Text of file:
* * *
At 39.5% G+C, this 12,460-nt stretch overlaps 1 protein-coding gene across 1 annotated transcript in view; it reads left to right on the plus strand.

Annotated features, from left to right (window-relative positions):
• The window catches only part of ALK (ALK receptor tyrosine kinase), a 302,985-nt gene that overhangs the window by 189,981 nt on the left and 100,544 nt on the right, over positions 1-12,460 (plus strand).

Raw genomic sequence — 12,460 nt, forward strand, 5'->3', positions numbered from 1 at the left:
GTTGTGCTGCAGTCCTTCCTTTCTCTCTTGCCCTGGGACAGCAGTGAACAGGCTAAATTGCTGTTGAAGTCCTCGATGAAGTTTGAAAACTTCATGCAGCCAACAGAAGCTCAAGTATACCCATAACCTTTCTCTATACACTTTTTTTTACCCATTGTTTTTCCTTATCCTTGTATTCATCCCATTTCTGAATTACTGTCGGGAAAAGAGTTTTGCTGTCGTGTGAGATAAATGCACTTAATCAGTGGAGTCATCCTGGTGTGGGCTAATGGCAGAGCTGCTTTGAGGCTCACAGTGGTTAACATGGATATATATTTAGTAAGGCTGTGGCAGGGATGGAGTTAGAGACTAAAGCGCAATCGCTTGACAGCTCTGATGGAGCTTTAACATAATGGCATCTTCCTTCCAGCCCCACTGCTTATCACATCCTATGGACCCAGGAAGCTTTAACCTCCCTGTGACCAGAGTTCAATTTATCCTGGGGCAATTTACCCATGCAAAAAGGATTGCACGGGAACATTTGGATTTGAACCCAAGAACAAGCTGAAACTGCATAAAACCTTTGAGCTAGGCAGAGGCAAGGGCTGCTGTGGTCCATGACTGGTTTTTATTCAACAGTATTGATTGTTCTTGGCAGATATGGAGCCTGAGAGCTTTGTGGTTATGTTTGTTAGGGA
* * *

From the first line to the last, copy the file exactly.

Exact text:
At 39.5% G+C, this 12,460-nt stretch overlaps 1 protein-coding gene across 1 annotated transcript in view; it reads left to right on the plus strand.

Annotated features, from left to right (window-relative positions):
• The window catches only part of ALK (ALK receptor tyrosine kinase), a 302,985-nt gene that overhangs the window by 189,981 nt on the left and 100,544 nt on the right, over positions 1-12,460 (plus strand).

Raw genomic sequence — 12,460 nt, forward strand, 5'->3', positions numbered from 1 at the left:
GTTGTGCTGCAGTCCTTCCTTTCTCTCTTGCCCTGGGACAGCAGTGAACAGGCTAAATTGCTGTTGAAGTCCTCGATGAAGTTTGAAAACTTCATGCAGCCAACAGAAGCTCAAGTATACCCATAACCTTTCTCTATACACTTTTTTTTACCCATTGTTTTTCCTTATCCTTGTATTCATCCCATTTCTGAATTACTGTCGGGAAAAGAGTTTTGCTGTCGTGTGAGATAAATGCACTTAATCAGTGGAGTCATCCTGGTGTGGGCTAATGGCAGAGCTGCTTTGAGGCTCACAGTGGTTAACATGGATATATATTTAGTAAGGCTGTGGCAGGGATGGAGTTAGAGACTAAAGCGCAATCGCTTGACAGCTCTGATGGAGCTTTAACATAATGGCATCTTCCTTCCAGCCCCACTGCTTATCACATCCTATGGACCCAGGAAGCTTTAACCTCCCTGTGACCAGAGTTCAATTTATCCTGGGGCAATTTACCCATGCAAAAAGGATTGCACGGGAACATTTGGATTTGAACCCAAGAACAAGCTGAAACTGCATAAAACCTTTGAGCTAGGCAGAGGCAAGGGCTGCTGTGGTCCATGACTGGTTTTTATTCAACAGTATTGATTGTTCTTGGCAGATATGGAGCCTGAGAGCTTTGTGGTTATGTTTGTTAGGGA